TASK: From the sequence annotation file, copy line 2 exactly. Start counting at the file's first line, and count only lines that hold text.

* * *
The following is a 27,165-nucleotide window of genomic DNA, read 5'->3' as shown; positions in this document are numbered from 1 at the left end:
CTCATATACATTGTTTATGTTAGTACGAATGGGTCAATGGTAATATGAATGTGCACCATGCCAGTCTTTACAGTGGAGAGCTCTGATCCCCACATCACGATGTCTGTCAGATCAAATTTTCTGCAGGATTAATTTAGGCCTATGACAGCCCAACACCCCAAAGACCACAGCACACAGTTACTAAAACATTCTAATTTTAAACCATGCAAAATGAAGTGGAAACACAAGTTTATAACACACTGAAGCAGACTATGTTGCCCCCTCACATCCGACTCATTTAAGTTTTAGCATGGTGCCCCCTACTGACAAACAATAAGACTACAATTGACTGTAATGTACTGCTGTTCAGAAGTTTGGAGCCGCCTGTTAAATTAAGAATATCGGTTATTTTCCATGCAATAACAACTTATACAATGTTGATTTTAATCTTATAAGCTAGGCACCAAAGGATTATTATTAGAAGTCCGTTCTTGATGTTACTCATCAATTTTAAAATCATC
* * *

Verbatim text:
CTCATATACATTGTTTATGTTAGTACGAATGGGTCAATGGTAATATGAATGTGCACCATGCCAGTCTTTACAGTGGAGAGCTCTGATCCCCACATCACGATGTCTGTCAGATCAAATTTTCTGCAGGATTAATTTAGGCCTATGACAGCCCAACACCCCAAAGACCACAGCACACAGTTACTAAAACATTCTAATTTTAAACCATGCAAAATGAAGTGGAAACACAAGTTTATAACACACTGAAGCAGACTATGTTGCCCCCTCACATCCGACTCATTTAAGTTTTAGCATGGTGCCCCCTACTGACAAACAATAAGACTACAATTGACTGTAATGTACTGCTGTTCAGAAGTTTGGAGCCGCCTGTTAAATTAAGAATATCGGTTATTTTCCATGCAATAACAACTTATACAATGTTGATTTTAATCTTATAAGCTAGGCACCAAAGGATTATTATTAGAAGTCCGTTCTTGATGTTACTCATCAATTTTAAAATCATC